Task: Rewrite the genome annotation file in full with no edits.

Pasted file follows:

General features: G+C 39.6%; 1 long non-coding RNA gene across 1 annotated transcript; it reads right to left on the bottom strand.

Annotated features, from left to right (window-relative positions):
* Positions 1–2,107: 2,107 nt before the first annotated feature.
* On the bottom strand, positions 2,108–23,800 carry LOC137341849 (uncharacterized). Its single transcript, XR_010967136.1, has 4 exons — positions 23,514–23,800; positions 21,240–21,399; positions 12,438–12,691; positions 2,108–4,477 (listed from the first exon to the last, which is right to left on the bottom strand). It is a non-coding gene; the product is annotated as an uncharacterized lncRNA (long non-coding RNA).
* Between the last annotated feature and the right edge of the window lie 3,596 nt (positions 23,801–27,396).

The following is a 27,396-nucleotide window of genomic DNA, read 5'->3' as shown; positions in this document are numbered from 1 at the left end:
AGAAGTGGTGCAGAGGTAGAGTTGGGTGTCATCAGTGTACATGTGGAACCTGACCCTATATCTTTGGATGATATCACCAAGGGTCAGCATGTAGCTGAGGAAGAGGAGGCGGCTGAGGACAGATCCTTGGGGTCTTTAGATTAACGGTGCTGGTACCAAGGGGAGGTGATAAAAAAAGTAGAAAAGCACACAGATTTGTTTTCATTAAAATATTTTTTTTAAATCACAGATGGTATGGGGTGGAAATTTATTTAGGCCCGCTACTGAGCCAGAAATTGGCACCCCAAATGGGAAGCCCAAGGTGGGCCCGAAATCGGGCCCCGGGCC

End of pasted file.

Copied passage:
General features: G+C 39.6%; 1 long non-coding RNA gene across 1 annotated transcript; it reads right to left on the bottom strand.

Annotated features, from left to right (window-relative positions):
* Positions 1–2,107: 2,107 nt before the first annotated feature.
* On the bottom strand, positions 2,108–23,800 carry LOC137341849 (uncharacterized). Its single transcript, XR_010967136.1, has 4 exons — positions 23,514–23,800; positions 21,240–21,399; positions 12,438–12,691; positions 2,108–4,477 (listed from the first exon to the last, which is right to left on the bottom strand). It is a non-coding gene; the product is annotated as an uncharacterized lncRNA (long non-coding RNA).
* Between the last annotated feature and the right edge of the window lie 3,596 nt (positions 23,801–27,396).

The following is a 27,396-nucleotide window of genomic DNA, read 5'->3' as shown; positions in this document are numbered from 1 at the left end:
AGAAGTGGTGCAGAGGTAGAGTTGGGTGTCATCAGTGTACATGTGGAACCTGACCCTATATCTTTGGATGATATCACCAAGGGTCAGCATGTAGCTGAGGAAGAGGAGGCGGCTGAGGACAGATCCTTGGGGTCTTTAGATTAACGGTGCTGGTACCAAGGGGAGGTGATAAAAAAAGTAGAAAAGCACACAGATTTGTTTTCATTAAAATATTTTTTTTAAATCACAGATGGTATGGGGTGGAAATTTATTTAGGCCCGCTACTGAGCCAGAAATTGGCACCCCAAATGGGAAGCCCAAGGTGGGCCCGAAATCGGGCCCCGGGCC